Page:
Nonsyndromic mitral valve prolapse (MVP) is a common degenerative cardiac valvulopathy of unknown etiology that predisposes to mitral regurgitation, heart failure and sudden death1. Previous family and pathophysiological studies suggest a complex pattern of inheritance2,3,4,5. We performed a meta-analysis of 2 genome-wide association studies in 1,412 MVP cases and 2,439 controls. We identified 6 loci, which we replicated in 1,422 cases and 6,779 controls, and provide functional evidence for candidate genes. We highlight LMCD1 (LIM and cysteine-rich domains 1), which encodes a transcription factor6 and for which morpholino knockdown of the ortholog in zebrafish resulted in atrioventricular valve regurgitation. A similar zebrafish phenotype was obtained with knockdown of the ortholog of TNS1, which encodes tensin 1, a focal adhesion protein involved in cytoskeleton organization. We also showed expression of tensin 1 during valve morphogenesis and describe enlarged posterior mitral leaflets in Tns1−/− mice. This study identifies the first risk loci for MVP and suggests new mechanisms involved in mitral valve regurgitation, the most common indication for mitral valve repair7.
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We acknowledge the major contribution of the Leducq Foundation, Paris for supporting a transatlantic consortium investigating the physiopathology of mitral valve disease, for which this genome-wide association study was a major project (coordinators: R.A.L. and A.A.H.). We thank J. Leyton-Mange, X.-X. Nguyen and M. McLellan for help with the zebrafish experiments and P. Mathieu as one of the main investigators of the PROGRAM (Determinants of the Progression and Outcomes of Organic Mitral Regurgitation) study, from which was ascertained the Canadian MVP case control study. C.D., T.L.T. and J.-J.S. acknowledge a translational research grant on genetics of mitral valve funded by the Nantes Hospital (CHU Nantes). R.A.L. acknowledges grant support from the US National Institutes of Health (NIH; grants K24 HL67434, R01 HL72265 and HL109506). N.B.-N. is recipient of a French young investigator fund (ANR-13-ISV1-0006-0). D.J.M. acknowledges the support of the Hassenfeld Scholar Program and a gift from Michael Zak. P.T.E. is supported by grants from the NIH (HL092577, HL104156, K24HL105780, HL065962), an Established Investigator Award from the American Heart Association (13EIA14220013) and support from the Fondation Leducq (14CVD01). P.P. holds the Canada Research Chair in Valvular Heart Diseases and is supported by grants from the Canadian Institutes of Health Research (CIHR; grants MOP-102737, MOP-114997 and MOP-126072). Y.B. is the recipient of a Junior 2 Research Scholar award from the Fonds de recherche Québec–Santé (FRQS) and is supported by the CIHR (MOP-102481 and MOP-137058). L.F.-F. and J.S. received financial support from the Spanish Society of Cardiology. R.D. was supported by fellowships from the fund for medical discovery of the Massachusetts General Hospital and by a Marie Curie reintegration award from the European Commission R.R.M. and R.A.N. performed their work in a facility constructed with support from the US National Institutes of Health, grant C06 RR018823, from the Extramural Research Facilities Program of the Heart, Lung, and Blood Institute: R01-HL33756 (R.R.M.), COBRE 1P30 GM103342 (R.R.M. and R.A.N.), 8P20 GM103444-07 (R.R.M. and R.A.N.), R01-HL127692 (D.J.M., S.A.S. and R.A.N.) and American Heart Association 15GRNT25080052 (R.A.N.). A.A.H., N.B.-N. and X.J. acknowledge funds from INSERM and the French Society of Cardiology.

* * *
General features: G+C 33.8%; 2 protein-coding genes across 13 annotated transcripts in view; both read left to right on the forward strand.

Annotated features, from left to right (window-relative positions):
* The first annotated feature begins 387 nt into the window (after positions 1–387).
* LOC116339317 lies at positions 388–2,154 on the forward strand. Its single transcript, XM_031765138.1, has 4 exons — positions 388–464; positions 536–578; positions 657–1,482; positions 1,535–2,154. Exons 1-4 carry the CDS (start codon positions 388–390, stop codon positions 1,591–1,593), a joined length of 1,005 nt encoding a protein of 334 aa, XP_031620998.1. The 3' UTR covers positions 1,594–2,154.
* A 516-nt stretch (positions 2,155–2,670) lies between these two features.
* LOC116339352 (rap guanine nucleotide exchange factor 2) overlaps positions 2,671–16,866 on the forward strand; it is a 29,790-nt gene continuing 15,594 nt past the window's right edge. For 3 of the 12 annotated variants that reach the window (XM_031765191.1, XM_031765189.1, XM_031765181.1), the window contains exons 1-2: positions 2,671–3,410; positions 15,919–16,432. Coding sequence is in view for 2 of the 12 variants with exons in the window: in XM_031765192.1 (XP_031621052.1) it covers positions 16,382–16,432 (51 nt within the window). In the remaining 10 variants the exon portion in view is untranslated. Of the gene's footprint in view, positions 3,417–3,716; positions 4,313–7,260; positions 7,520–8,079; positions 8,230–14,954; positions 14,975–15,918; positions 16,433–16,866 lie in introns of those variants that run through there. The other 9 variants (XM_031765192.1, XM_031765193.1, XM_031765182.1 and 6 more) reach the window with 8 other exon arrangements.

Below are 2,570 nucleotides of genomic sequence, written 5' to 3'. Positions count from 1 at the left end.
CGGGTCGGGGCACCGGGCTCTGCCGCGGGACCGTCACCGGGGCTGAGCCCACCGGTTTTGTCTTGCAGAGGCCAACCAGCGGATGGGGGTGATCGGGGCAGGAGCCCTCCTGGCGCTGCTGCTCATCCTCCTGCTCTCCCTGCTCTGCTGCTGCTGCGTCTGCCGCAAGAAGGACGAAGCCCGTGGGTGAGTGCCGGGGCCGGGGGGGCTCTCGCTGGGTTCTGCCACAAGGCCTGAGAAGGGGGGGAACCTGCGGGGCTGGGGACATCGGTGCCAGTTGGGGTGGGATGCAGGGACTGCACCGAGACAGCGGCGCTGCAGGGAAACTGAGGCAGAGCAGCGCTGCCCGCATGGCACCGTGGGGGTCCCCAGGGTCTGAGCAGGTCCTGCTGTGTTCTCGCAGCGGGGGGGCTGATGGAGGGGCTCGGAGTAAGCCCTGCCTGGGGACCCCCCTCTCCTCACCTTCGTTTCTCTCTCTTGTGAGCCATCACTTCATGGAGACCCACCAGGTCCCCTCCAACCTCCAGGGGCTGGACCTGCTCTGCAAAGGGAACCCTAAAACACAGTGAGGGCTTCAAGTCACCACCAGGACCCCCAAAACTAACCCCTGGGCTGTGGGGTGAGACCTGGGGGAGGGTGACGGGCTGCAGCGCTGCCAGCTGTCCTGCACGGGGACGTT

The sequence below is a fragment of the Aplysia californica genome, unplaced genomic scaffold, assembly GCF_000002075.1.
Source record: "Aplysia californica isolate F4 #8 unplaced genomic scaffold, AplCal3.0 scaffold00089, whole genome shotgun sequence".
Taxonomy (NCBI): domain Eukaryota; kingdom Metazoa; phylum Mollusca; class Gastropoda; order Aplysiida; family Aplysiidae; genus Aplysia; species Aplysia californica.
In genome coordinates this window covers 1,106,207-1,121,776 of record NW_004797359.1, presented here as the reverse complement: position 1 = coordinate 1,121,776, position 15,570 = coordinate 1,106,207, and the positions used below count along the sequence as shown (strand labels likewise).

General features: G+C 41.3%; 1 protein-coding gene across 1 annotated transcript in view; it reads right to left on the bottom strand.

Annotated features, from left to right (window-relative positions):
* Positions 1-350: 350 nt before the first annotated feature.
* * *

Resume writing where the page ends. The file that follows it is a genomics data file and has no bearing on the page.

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Nature Communications (2016)